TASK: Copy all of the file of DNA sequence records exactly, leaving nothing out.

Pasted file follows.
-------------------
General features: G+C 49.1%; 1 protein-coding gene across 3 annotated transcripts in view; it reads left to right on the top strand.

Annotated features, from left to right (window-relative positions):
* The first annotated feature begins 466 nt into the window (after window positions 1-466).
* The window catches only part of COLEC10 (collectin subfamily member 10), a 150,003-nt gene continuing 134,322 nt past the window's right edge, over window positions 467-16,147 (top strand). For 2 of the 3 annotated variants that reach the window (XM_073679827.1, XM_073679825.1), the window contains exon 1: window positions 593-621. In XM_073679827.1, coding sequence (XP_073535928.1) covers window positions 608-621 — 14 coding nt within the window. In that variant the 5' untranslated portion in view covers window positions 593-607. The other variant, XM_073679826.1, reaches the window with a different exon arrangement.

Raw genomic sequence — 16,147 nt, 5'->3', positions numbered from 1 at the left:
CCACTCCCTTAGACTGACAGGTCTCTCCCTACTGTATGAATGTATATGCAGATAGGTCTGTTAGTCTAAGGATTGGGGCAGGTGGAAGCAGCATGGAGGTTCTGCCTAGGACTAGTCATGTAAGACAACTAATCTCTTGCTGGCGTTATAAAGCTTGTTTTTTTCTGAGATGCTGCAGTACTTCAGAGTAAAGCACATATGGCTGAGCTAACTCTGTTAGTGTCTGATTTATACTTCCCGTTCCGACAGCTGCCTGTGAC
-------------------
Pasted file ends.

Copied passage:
General features: G+C 49.1%; 1 protein-coding gene across 3 annotated transcripts in view; it reads left to right on the top strand.

Annotated features, from left to right (window-relative positions):
* The first annotated feature begins 466 nt into the window (after window positions 1-466).
* The window catches only part of COLEC10 (collectin subfamily member 10), a 150,003-nt gene continuing 134,322 nt past the window's right edge, over window positions 467-16,147 (top strand). For 2 of the 3 annotated variants that reach the window (XM_073679827.1, XM_073679825.1), the window contains exon 1: window positions 593-621. In XM_073679827.1, coding sequence (XP_073535928.1) covers window positions 608-621 — 14 coding nt within the window. In that variant the 5' untranslated portion in view covers window positions 593-607. The other variant, XM_073679826.1, reaches the window with a different exon arrangement.

Raw genomic sequence — 16,147 nt, 5'->3', positions numbered from 1 at the left:
CCACTCCCTTAGACTGACAGGTCTCTCCCTACTGTATGAATGTATATGCAGATAGGTCTGTTAGTCTAAGGATTGGGGCAGGTGGAAGCAGCATGGAGGTTCTGCCTAGGACTAGTCATGTAAGACAACTAATCTCTTGCTGGCGTTATAAAGCTTGTTTTTTTCTGAGATGCTGCAGTACTTCAGAGTAAAGCACATATGGCTGAGCTAACTCTGTTAGTGTCTGATTTATACTTCCCGTTCCGACAGCTGCCTGTGAC